Vegan food for babies: One step at a time?

Global vegan food market for babies is expected to grow at a 20.5% CAGR from 2022-29, driven by its health benefits, increase in the willingness of parents to spend on their child’s nutrition, lactose intolerance and ethical consumerism. Currently, this niche market has very few players and presents an exciting opportunity to those planning to enter into this business.

Vegan baby food

Image credit: Café Nutrition

Consumers across the world are increasingly concerned about climate change and its ensuing effects on the environment. In other words, there is a surge in ethical consumerism which is impacting consumption trends across various industries. Be it sustainable fashion or the drive towards electric mobility, millennials all over the world are opening up to purchasing goods and services produced in a way that minimizes social and/or environmental damage. The food and beverage industry is no different as eating habits are changing too. Ethical Food Global Market Report 2021: COVID-19 Growth And Change To 2030 estimates the global ethical food market to grow from US$ 542.84 billion in 2020 to US$ 574.42 billion in 2021 at a compound annual growth rate (CAGR) of 5.8%. Veganism is an offshoot of this trend.

An estimate by Grand View Research states that the global vegan food market size was valued at US$ 15.08 billion in 2021 and is expected to expand at a CAGR of 10.6% from 2022 to 2030. One of the major reasons for this was the rising awareness of various health benefits (eg maintaining BP & lower cholesterol) offered by plant-based food products has increased the consumer base of this industry. The concern about animal welfare is also a reason for the rise of this diet.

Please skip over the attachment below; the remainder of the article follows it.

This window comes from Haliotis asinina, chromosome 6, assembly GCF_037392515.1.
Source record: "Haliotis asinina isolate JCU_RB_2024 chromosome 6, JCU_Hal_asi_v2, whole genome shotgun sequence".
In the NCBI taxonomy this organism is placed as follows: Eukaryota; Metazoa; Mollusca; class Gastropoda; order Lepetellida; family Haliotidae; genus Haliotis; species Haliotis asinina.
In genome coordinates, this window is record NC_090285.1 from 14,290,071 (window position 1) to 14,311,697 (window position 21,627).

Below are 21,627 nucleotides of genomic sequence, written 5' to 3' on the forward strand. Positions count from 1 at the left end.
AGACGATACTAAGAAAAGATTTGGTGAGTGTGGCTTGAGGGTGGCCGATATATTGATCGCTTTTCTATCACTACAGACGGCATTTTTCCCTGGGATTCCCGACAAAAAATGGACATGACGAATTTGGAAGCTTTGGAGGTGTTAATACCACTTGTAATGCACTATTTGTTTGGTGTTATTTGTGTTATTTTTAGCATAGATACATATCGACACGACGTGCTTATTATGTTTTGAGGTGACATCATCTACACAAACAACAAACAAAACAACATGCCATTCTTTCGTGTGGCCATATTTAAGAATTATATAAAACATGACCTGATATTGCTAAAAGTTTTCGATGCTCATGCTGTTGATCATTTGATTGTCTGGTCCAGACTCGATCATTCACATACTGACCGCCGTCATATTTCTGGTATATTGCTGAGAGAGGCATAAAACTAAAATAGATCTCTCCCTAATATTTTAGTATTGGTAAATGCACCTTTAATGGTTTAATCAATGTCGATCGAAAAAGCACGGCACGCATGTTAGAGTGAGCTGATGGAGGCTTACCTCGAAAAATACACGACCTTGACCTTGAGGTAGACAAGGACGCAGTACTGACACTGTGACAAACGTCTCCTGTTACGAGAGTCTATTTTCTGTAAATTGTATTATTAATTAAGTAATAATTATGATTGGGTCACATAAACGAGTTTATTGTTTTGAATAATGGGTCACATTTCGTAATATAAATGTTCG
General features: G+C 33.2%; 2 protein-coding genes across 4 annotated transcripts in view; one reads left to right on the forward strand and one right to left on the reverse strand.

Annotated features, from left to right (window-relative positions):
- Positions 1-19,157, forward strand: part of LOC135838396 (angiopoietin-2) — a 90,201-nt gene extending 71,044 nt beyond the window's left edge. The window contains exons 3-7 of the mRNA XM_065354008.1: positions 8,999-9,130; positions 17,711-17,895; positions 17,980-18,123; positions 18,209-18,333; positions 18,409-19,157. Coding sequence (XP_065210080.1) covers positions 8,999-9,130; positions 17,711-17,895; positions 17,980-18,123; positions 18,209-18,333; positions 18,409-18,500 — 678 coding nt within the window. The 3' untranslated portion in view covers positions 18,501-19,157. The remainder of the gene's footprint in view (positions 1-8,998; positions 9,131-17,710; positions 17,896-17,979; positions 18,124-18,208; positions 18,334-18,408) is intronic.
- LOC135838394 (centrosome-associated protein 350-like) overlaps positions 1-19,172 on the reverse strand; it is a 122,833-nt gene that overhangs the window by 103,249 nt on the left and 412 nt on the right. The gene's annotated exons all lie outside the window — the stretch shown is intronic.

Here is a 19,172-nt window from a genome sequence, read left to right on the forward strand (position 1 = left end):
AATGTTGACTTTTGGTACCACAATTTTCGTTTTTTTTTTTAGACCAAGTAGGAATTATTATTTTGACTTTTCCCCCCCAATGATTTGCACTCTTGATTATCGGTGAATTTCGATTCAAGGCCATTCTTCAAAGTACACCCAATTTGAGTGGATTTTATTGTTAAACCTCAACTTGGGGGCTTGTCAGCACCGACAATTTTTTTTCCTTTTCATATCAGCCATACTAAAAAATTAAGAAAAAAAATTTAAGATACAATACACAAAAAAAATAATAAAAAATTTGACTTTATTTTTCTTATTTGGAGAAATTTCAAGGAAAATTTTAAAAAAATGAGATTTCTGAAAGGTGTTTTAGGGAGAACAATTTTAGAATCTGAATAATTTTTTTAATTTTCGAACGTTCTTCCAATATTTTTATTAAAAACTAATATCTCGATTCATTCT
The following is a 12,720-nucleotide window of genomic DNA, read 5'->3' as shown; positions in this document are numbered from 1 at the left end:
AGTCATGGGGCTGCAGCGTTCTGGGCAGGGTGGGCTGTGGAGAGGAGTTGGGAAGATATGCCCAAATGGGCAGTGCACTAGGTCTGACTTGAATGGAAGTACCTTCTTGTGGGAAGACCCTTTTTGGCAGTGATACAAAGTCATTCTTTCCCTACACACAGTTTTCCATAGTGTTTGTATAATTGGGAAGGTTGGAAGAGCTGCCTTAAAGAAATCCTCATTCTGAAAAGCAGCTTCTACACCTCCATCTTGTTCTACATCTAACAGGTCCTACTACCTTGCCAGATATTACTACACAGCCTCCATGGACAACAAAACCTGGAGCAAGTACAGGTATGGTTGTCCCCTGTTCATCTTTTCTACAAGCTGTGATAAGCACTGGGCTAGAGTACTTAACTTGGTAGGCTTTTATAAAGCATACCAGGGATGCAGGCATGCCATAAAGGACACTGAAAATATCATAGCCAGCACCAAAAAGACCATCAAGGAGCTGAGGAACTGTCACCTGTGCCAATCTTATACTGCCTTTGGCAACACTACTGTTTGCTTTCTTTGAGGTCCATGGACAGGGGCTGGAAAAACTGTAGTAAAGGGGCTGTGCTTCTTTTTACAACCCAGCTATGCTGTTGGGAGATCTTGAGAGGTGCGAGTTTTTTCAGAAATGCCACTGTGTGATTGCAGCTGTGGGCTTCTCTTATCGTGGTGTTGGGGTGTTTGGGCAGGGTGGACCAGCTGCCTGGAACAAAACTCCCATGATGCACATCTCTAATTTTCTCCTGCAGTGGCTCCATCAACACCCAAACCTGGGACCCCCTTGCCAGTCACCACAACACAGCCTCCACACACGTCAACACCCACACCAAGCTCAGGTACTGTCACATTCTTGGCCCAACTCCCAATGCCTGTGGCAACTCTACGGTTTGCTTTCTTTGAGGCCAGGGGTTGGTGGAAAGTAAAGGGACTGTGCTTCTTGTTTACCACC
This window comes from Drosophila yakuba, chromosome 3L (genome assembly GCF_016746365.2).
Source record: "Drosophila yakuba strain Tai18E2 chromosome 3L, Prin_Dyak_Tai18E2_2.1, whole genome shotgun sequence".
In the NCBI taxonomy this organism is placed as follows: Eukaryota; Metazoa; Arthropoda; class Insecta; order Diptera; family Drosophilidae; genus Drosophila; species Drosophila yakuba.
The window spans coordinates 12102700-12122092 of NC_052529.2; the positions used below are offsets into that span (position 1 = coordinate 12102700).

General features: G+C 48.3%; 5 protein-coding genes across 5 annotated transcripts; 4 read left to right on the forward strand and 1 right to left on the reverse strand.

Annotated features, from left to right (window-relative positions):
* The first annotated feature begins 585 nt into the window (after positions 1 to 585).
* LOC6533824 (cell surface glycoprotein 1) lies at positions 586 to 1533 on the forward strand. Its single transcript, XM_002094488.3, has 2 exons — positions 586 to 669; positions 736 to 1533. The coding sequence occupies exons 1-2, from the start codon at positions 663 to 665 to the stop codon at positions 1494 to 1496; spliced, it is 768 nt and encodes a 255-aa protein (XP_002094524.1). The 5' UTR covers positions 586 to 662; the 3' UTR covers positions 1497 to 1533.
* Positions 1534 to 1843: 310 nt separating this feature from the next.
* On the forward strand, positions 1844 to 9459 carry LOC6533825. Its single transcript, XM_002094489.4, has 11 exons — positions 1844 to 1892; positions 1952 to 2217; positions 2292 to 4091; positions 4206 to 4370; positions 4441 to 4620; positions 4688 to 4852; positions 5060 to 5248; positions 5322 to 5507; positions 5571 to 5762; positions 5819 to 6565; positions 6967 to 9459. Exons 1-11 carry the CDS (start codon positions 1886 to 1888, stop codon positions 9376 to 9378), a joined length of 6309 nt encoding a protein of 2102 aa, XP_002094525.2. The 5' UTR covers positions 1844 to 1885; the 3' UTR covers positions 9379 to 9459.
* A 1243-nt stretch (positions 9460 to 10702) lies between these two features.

Within this market, a small segment has been slowly and steadily taking ‘baby steps’ – the vegan food market for toddlers. The plant-based baby food products market for infants between the ages of four months and two yearswas valued at US$ 8.71 billion in 2021 and is expected to reach the value of US$ 38.72 billion by 2029, growing at a CAGR of 20.50% during the forecast period. Data Bridge Market Research attributes this surge to growing global infant population, increasing disposable incomes and associated health benefits in brain development and memory enhancement. The study states that Asia-Pacific (APAC) dominates the plant-based baby food products market, and it is expected to grow at the fastest growth rate in the near future.

Vegan food for toddlers: Yay or Nay?

One of the most pertinent things to keep in mind is that the early years of a child are crucial to his cognitive development. The question often arises that do plant-based baby foods carry the same nutritional value as their dairy and meat counterparts? Will they lead to a child’s cognitive and physical development?

One of the key concerns about vegan food is that are they may be low in certain nutrients which are easily found in animal products such as vitamin B12, Creatine, Carnosine, vitamin D3, DHA and Taurine.

Before delving into what studies have to say on this, let’s take a look at the key nutrients required by toddlers and the vegan food sources offering the same:

  • PROTEIN: Pulses (peas, beans, lentils, soya), grains (wheat, oats, rice, barley, buckwheat, millet, pasta, bread), dry fruits, meat substitutes and nut butters.
  • CALCIUM: fortified vegan milks and juices, tofu; blackstrap molasses; baked beans; textured vegetable protein (TVP) and dark green leafy vegetables.
  • CARNOSINE: Asparagus .
  • VITAMIN D: Sunlight, margarine, some vegan milks and fortified breakfast cereals.
  • VITAMIN B12: Soy, enriched yeast extracts, breakfast cereals and shiitake mushrooms.
  • CREATINE: Seeds (pumpkin, sesame) and nuts walnuts, almonds, pine nuts), legumes (beans, peas), and seaweed.
  • IRON: Beetroot, pomegranates, cereals, legumes, green leafy vegetables, and dried fruits.
  • ZINC: Pulses, nuts, chia seeds, ground linseed, hemp seeds, pumpkin seeds and quinoa.
  • VITAMIN B12: Nutritional yeast, tempeh, fortified plant milk and breakfast cereals.
  • DHA: Flaxseed, Chia Seeds, Hemp Seeds, Walnuts and Brussel Sprouts.
  • VITAMIN A: Carrots, sweet potatoes, dried apricots, kale, spinach, butternut squash, papaya, red peppers and tomatoes.